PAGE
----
As our first destination, Jaipur, is a short distance from Delhi, the train stayed stationary for most of thenight, allowing us to have peaceful sleep. We were welcomed to Jaipur, the pink city of India, bycolourfully decorated elephants, muscians on shehnai and dholaks, and pretty girls with garlands. Therewere three air-conditioned coaches to take the eighty or so passengers on a sightseeing tour of the city.Each coach had a professional guide who gave a historical background to the various sites. True to itsreputation, the city is built entirely in pink stone, and buildings which are not in pink stone are painted pink. After a photo session outside the Wind Palace, we stopped at Amer Palace with its beautiful marble carvings, wall paintings and a hall totally fitted with small mirrors. The mirrors were a way of saving on lighting. One candle would reflect in thousands of those tiny mirrors and give light that many fold. The palace also had intricate water cooling system which would puzzle any modern engineer. The palace had huge gardens, and in one compound there were quarters for 12 wives of the king. The planning was such that the King could visit any of the queens, without any one else knowing about it even though all the twelve quarters were withinone compound only.We had lunch at Rambagh Palace Hotel, with beautiful architecture and artistically laid gardens. Wevisited Janatar Mantar in the afternoon. This is a garden with all types of astronomical structures whichwere originally built in metal but were later changed to marble and stone. Built in 1728, the sundial stillis accurate to 20 seconds which is a remarkable piece of architecture. We visited a museum in a palace,part of which is still occupied by the former king who owns the palace. The museum has clothes from thepast kings and their servants, and include clothes of a king who believed in eating and living , was 7 fttall and weighed 500 pounds. As is usual on such tours, the sightseeing ended with a visit to a carpetfactory where we were shown the making of a carpet which involved over twenty operations and tookover 6 months to make one carpet.As our next destination was over a long distance, the train left Jaipur by 5.00 p.m. to go to Jaiselmer,the golden city of India. Jaiselmer, on the veryprosperous silk route, and now a skeleton of itsformer glory, still has signs of its past prosperity inits architectural heritage. With the discovery ofsea route to India by the Europeans, the silk routelost its prosperity and with it Jaiselmer lost itsprosperity. Jaiselmer has buildings made fromyellow stone, hence its fame as golden city, and isfamous for its very intricate and minute carvingson the buildings. We walked through the town,admiring its havelis with its architecture andintricate carvings on the walls and railings. Wewalked around the fort, which is claimed to be theonly fort with a population living to this day. Wewent back to the train for our lunch, and as we had some free time, we organised a taxi and visited someJain temples on the outskirts of the town. In the afternoon, we drove to the desert, which divides Indiaand Pakistan, and did camel riding and watched the sun set under the golden sand. We were treated to afive star dinner at a palace hotel in its gardens, and there was a cultural show during our dinner.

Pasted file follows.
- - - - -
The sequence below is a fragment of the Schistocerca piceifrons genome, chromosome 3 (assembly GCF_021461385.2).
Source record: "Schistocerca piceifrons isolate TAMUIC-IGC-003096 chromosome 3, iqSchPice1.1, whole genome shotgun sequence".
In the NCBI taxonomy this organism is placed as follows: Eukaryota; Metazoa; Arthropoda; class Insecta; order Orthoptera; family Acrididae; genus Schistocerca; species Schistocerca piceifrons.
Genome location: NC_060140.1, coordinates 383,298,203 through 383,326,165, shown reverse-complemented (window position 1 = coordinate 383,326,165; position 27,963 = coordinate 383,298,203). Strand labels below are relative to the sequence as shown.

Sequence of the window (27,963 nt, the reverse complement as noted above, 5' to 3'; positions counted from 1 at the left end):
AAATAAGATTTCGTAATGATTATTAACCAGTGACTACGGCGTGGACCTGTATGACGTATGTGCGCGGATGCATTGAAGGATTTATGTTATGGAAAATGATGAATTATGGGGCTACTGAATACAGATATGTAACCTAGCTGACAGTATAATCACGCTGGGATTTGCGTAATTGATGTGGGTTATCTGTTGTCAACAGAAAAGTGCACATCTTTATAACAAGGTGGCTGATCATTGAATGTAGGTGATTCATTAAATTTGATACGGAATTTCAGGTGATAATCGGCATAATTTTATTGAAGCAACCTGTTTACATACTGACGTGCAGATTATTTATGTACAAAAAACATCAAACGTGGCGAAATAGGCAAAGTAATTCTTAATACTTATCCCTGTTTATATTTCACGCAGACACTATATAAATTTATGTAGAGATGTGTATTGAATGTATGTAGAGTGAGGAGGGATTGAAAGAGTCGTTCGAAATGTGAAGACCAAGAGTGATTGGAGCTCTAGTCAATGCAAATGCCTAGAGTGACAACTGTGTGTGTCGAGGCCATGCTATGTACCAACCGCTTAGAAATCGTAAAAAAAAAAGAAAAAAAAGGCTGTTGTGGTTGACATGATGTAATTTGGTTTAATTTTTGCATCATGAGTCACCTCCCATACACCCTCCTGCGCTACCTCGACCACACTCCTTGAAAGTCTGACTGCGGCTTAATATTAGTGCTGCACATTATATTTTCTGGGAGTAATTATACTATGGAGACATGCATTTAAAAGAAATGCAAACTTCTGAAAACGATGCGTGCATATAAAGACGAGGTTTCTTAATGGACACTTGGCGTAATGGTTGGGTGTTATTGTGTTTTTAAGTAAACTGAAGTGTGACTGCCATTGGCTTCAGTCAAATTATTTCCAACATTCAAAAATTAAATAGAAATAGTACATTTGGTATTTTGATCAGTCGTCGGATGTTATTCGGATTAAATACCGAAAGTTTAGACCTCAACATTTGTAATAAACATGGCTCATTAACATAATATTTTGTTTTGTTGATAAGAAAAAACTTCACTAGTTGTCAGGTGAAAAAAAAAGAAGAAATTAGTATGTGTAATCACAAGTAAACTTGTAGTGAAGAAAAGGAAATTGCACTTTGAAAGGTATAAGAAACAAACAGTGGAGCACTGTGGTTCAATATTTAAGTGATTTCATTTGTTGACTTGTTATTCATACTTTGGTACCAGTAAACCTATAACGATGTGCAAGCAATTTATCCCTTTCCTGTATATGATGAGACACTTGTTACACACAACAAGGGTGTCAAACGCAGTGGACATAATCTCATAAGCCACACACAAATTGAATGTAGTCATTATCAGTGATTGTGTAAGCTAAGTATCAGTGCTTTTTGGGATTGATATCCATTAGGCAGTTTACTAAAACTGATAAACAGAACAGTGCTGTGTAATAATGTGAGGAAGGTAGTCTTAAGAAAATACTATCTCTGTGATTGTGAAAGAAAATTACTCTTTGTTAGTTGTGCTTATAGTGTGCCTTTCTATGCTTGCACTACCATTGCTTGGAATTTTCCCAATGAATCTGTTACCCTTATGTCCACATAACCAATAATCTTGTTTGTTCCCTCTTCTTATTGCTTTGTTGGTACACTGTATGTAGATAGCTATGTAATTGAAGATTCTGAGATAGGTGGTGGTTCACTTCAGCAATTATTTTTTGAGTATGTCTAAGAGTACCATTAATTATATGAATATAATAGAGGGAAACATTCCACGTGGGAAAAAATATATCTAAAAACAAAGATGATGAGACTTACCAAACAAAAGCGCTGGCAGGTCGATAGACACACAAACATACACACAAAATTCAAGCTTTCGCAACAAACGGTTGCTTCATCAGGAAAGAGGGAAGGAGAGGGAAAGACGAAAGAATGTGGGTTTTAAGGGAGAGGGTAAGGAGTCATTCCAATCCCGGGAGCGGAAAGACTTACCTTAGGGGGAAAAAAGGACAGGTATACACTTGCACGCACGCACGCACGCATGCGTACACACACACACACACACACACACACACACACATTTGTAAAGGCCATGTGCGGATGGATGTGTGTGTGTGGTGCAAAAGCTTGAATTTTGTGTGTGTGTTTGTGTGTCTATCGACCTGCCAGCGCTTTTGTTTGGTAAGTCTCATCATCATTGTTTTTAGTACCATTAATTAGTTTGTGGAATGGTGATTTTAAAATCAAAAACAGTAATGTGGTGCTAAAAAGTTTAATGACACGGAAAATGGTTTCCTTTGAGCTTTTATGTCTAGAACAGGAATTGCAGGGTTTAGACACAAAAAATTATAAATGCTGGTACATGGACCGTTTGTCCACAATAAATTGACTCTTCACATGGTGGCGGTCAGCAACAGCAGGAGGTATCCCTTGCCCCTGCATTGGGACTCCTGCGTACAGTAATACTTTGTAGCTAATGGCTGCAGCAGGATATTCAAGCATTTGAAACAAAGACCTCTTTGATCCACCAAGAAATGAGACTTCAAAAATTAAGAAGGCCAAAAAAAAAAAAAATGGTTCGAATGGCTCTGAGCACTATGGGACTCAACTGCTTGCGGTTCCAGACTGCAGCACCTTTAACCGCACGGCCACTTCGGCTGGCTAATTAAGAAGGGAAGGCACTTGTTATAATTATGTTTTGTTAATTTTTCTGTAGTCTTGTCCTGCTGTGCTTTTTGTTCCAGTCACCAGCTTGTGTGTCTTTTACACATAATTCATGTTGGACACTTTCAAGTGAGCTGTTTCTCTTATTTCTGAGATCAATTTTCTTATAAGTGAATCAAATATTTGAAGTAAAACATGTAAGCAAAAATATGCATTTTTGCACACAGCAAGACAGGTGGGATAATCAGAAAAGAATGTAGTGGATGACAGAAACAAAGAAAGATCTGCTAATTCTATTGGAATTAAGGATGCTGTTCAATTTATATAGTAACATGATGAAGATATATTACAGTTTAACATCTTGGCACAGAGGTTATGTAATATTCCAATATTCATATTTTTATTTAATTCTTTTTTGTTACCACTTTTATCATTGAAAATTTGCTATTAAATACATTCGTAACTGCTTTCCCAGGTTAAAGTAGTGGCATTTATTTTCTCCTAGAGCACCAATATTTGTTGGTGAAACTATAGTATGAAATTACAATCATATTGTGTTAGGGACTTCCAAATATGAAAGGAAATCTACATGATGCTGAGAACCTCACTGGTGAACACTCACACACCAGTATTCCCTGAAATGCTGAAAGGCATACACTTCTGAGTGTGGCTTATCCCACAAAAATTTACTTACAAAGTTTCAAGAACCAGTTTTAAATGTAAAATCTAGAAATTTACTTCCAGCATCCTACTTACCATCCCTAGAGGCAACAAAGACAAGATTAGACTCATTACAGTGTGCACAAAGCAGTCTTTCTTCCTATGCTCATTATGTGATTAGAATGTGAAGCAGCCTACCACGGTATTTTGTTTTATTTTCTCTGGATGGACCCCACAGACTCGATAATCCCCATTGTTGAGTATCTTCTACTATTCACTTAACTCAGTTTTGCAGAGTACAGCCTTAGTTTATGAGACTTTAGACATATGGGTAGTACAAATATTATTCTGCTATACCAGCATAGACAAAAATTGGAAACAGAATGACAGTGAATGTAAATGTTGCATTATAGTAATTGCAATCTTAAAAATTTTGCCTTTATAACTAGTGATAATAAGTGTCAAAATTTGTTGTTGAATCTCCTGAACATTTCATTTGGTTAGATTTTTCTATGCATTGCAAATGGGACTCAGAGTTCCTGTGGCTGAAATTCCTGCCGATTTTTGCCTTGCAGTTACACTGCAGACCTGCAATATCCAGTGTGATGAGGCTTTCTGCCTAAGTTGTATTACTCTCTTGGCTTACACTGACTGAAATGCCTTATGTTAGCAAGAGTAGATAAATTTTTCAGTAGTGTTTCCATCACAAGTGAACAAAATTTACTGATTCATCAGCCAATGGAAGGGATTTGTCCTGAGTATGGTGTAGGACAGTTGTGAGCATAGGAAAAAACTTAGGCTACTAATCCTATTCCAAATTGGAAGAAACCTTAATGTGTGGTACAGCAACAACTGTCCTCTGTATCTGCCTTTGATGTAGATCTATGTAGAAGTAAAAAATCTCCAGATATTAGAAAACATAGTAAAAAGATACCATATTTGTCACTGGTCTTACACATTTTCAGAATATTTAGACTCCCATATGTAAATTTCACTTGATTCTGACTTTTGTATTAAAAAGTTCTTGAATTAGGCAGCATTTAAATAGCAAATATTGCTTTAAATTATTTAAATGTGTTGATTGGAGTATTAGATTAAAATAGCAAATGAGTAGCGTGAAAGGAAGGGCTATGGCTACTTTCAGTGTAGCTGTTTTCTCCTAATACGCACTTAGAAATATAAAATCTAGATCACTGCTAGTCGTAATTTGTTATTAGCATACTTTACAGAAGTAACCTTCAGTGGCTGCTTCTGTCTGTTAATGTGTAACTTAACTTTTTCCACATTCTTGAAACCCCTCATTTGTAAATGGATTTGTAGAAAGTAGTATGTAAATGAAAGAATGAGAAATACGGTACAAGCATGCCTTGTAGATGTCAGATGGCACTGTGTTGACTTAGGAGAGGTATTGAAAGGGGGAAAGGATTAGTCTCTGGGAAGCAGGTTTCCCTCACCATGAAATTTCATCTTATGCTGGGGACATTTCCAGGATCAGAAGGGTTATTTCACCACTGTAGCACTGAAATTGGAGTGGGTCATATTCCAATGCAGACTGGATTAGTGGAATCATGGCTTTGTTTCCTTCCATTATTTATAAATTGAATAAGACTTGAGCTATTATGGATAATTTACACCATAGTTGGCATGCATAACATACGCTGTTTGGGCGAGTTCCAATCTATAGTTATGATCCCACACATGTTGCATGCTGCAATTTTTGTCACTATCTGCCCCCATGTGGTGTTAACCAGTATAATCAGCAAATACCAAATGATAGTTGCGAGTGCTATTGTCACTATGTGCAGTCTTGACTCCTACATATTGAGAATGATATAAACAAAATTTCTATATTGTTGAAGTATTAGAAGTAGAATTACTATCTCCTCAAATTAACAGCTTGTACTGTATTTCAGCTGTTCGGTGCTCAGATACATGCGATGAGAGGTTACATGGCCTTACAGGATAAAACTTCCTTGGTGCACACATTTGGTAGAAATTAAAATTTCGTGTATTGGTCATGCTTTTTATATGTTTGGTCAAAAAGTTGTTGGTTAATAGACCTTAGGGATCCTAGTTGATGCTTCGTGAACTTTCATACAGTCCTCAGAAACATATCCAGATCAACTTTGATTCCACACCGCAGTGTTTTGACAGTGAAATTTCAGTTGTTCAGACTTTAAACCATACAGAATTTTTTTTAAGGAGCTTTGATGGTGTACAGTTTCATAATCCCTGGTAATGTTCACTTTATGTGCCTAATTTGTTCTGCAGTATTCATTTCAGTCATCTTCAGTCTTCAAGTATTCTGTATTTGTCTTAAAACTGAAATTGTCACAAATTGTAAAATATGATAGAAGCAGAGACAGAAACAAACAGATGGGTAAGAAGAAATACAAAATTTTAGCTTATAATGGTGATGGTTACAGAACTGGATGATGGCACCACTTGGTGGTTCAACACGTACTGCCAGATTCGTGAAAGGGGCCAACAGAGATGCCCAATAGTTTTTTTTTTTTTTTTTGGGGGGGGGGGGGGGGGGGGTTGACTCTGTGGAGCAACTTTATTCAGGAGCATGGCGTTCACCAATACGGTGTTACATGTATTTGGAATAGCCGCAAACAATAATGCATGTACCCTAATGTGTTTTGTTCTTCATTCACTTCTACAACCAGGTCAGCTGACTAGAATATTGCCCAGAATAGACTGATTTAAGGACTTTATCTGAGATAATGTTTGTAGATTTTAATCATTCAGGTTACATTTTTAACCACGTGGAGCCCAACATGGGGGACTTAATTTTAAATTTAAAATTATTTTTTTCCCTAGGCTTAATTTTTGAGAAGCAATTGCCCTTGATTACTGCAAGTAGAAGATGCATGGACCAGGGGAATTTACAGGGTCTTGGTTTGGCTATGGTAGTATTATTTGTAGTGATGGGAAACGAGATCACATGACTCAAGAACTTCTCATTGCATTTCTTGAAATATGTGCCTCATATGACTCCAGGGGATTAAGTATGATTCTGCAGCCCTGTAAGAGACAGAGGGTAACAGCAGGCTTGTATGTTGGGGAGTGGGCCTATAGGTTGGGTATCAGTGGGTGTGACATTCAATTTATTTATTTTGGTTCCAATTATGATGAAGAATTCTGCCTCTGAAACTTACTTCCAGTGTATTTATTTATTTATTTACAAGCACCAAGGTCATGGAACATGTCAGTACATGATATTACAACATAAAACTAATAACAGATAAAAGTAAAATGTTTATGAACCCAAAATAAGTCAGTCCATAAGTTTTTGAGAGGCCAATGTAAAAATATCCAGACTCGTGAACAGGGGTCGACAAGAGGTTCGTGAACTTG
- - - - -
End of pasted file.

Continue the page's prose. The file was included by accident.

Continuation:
Jodhpur, the blue city or the Sun city, was visited on the third day. As per its reputation, most of thebuildings were in blue. The cenotaph for the royal family, and a well maintained fort were the highlightsof this visit. We were treated to a lunch at Palace Umedrai Hotel. It was a modern impressive buildingand had some beautifully laid gardens. On the fourth day we left early to visit Sawai Madhopur nationalpark. We were taken in open vehicles sitting 20 people in each. It was very cold that time of the morningand we did not see much by way of wild life. We were back to the train before 11 and we had our first day time train journey of the trip. We reached Chhitorgarh by late afternoon. Chhitorgarh has a very impressive, well planned and well built fort. It is 3 miles long and is the biggest fort in Asia. The fort, which is 3 miles long and the biggest in whole of Asia, is most impressive in its defence capabilities. On the fifth day, we visited Udaipur, the marble city of India. As the tracks to Udaipur have still not been converted to broad gauge, we were taken to this beautiful city by coach. The city is beautiful with lakes and well laid gardens, the road planning seems much modern and the buildings look in much better state then in other places. We were taken for lunch to the world famous Lake Palace Hotel, built in the middle of a lake. It is a wonderful building with a wonderful location and some eye catching scenery from its balconies. After dinner, our train moved to our next destination at Bharatpur , where we all went for a visit to the bird sanctuaryriding in bicycle rickshaws. The bird sanctuary islisted by the world heritage foundation and ispreserved as such. From there, we were taken to thepalaces of Fateh Sikripur by coach. The guided tourof the palaces and the forts was very interesting. Thelarge compounds, some interesting carvings andarchitecture and the detailed history outlined by theguide made the tour very interesting. We were takento Agra, where we were taken to the newly buildgrand JayPee Palace Hotel, where President Clintonstayed during his recent visit to India. After asumptous lunch, we were taken to the Taj Mahal,one of the eight wonders of the world. We weregiven plenty of time to savour the wonder and thetranquillity of this grand monument. With all theaction taken by the government to prevent damageby the environment, we could see a great differencein the atmosphere compared to my last visit thereonly a few years back.(more reports on websitewww.jayantdoshi.yolasite.com)